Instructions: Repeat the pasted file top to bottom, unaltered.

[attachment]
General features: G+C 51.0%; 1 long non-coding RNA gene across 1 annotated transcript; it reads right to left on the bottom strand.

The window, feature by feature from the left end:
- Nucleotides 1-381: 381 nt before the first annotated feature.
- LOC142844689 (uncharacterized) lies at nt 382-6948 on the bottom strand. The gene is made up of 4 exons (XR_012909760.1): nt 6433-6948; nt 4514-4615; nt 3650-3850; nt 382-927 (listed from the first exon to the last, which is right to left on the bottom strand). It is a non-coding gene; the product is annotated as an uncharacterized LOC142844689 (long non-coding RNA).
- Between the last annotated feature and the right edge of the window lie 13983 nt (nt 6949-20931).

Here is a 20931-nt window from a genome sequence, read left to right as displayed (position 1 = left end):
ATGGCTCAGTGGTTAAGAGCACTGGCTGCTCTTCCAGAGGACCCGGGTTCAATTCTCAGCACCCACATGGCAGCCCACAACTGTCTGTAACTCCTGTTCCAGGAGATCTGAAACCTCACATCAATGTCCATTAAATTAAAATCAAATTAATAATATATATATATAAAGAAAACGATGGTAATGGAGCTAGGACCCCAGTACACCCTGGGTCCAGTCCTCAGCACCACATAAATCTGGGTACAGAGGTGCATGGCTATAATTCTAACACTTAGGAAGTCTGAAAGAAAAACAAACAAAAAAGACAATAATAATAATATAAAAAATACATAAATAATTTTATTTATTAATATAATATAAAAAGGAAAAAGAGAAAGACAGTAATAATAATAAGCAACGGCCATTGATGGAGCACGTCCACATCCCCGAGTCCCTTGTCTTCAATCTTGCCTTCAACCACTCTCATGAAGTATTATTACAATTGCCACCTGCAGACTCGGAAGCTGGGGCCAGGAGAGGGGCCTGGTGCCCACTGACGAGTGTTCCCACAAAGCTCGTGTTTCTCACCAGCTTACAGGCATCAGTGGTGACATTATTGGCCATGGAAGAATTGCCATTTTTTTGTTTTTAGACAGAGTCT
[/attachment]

General features: G+C 51.0%; 1 long non-coding RNA gene across 1 annotated transcript; it reads right to left on the bottom strand.

The window, feature by feature from the left end:
- Nucleotides 1-381: 381 nt before the first annotated feature.
- LOC142844689 (uncharacterized) lies at nt 382-6948 on the bottom strand. The gene is made up of 4 exons (XR_012909760.1): nt 6433-6948; nt 4514-4615; nt 3650-3850; nt 382-927 (listed from the first exon to the last, which is right to left on the bottom strand). It is a non-coding gene; the product is annotated as an uncharacterized LOC142844689 (long non-coding RNA).
- Between the last annotated feature and the right edge of the window lie 13983 nt (nt 6949-20931).

Here is a 20931-nt window from a genome sequence, read left to right as displayed (position 1 = left end):
ATGGCTCAGTGGTTAAGAGCACTGGCTGCTCTTCCAGAGGACCCGGGTTCAATTCTCAGCACCCACATGGCAGCCCACAACTGTCTGTAACTCCTGTTCCAGGAGATCTGAAACCTCACATCAATGTCCATTAAATTAAAATCAAATTAATAATATATATATATAAAGAAAACGATGGTAATGGAGCTAGGACCCCAGTACACCCTGGGTCCAGTCCTCAGCACCACATAAATCTGGGTACAGAGGTGCATGGCTATAATTCTAACACTTAGGAAGTCTGAAAGAAAAACAAACAAAAAAGACAATAATAATAATATAAAAAATACATAAATAATTTTATTTATTAATATAATATAAAAAGGAAAAAGAGAAAGACAGTAATAATAATAAGCAACGGCCATTGATGGAGCACGTCCACATCCCCGAGTCCCTTGTCTTCAATCTTGCCTTCAACCACTCTCATGAAGTATTATTACAATTGCCACCTGCAGACTCGGAAGCTGGGGCCAGGAGAGGGGCCTGGTGCCCACTGACGAGTGTTCCCACAAAGCTCGTGTTTCTCACCAGCTTACAGGCATCAGTGGTGACATTATTGGCCATGGAAGAATTGCCATTTTTTTGTTTTTAGACAGAGTCT